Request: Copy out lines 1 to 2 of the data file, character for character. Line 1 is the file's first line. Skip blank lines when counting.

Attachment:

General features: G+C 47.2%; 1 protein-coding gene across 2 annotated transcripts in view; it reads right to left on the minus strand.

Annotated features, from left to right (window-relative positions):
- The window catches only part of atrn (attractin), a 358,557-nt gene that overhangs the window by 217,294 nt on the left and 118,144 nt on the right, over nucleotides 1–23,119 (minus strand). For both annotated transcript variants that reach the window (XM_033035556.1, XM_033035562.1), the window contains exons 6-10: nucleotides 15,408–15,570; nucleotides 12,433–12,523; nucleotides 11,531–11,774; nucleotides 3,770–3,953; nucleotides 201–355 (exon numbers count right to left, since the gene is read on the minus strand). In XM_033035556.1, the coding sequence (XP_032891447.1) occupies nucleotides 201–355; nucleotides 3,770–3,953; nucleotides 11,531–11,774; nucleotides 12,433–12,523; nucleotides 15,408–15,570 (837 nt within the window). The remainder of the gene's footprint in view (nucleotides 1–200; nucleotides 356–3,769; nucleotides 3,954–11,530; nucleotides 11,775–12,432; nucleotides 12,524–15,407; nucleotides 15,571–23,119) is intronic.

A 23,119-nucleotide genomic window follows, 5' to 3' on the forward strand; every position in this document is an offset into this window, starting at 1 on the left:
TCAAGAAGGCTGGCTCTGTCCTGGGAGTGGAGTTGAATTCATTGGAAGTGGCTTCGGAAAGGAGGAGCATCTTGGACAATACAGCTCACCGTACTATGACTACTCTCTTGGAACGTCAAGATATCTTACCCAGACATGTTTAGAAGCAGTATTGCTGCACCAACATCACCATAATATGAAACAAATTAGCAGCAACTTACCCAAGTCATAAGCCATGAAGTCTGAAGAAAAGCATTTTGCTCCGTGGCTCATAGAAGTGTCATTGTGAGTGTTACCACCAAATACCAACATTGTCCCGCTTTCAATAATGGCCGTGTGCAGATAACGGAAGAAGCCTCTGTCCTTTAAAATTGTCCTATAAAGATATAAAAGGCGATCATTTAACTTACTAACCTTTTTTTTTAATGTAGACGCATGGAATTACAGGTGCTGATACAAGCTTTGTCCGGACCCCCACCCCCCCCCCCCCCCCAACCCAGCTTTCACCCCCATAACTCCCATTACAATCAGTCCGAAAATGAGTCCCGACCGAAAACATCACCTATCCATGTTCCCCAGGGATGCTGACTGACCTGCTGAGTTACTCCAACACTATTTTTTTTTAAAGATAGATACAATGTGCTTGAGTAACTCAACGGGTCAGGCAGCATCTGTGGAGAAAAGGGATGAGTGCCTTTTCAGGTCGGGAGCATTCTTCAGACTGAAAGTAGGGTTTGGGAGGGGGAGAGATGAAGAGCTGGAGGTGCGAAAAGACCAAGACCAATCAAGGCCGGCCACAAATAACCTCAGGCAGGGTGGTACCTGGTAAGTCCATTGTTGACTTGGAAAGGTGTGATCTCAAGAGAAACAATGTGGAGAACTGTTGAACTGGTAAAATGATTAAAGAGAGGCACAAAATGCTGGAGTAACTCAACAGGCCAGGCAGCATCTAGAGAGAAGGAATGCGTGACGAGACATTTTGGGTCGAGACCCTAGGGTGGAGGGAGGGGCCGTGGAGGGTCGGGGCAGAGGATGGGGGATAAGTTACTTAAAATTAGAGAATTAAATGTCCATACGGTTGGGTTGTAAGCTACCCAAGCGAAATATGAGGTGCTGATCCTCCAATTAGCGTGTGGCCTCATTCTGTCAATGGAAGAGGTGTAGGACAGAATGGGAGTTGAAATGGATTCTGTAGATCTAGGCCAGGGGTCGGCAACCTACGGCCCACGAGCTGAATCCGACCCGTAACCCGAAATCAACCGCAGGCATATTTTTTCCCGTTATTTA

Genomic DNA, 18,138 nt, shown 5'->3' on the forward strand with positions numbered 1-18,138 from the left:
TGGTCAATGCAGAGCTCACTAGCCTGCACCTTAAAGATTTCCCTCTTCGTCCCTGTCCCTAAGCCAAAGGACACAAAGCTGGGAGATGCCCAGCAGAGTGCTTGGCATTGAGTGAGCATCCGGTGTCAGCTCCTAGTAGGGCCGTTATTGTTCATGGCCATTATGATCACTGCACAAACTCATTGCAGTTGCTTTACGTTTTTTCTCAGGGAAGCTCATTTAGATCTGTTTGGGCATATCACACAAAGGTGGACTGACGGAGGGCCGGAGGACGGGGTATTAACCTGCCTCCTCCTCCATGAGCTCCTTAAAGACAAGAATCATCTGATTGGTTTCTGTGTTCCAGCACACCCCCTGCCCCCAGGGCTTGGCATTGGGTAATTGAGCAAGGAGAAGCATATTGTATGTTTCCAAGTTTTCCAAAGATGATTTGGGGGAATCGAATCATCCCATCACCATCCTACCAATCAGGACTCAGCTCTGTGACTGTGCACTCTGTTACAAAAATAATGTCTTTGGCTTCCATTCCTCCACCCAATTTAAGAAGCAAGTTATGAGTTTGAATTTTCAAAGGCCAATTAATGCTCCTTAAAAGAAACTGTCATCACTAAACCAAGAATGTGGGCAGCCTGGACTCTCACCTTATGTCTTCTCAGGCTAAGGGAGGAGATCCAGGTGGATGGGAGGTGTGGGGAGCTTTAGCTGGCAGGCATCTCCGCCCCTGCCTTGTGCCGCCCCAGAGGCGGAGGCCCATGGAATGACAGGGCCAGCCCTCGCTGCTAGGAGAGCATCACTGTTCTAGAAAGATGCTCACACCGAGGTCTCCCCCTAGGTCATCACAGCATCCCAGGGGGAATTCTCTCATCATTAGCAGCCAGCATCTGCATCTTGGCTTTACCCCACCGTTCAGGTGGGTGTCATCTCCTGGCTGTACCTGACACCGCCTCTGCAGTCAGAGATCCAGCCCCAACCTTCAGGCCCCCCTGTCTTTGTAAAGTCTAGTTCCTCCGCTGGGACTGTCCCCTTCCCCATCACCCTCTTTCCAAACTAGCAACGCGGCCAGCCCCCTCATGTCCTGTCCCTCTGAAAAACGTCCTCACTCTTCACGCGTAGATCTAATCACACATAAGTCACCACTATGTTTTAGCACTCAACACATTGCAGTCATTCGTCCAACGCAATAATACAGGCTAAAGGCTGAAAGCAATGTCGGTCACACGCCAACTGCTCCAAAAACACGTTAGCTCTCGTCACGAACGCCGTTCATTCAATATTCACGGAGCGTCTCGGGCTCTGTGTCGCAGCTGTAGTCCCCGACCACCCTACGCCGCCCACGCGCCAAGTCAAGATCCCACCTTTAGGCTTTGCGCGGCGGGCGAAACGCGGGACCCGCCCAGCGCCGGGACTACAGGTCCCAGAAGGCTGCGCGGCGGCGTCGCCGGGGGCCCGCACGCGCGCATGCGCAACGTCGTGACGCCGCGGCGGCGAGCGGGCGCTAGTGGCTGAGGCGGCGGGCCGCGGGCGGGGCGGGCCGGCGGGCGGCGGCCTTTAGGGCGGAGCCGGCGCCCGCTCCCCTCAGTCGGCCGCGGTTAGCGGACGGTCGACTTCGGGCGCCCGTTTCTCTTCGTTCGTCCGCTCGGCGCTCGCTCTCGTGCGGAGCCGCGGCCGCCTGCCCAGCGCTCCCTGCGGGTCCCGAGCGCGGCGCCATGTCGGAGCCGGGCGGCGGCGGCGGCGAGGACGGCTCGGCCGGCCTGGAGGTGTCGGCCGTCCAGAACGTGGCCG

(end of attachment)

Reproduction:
General features: G+C 47.2%; 1 protein-coding gene across 2 annotated transcripts in view; it reads right to left on the minus strand.

Annotated features, from left to right (window-relative positions):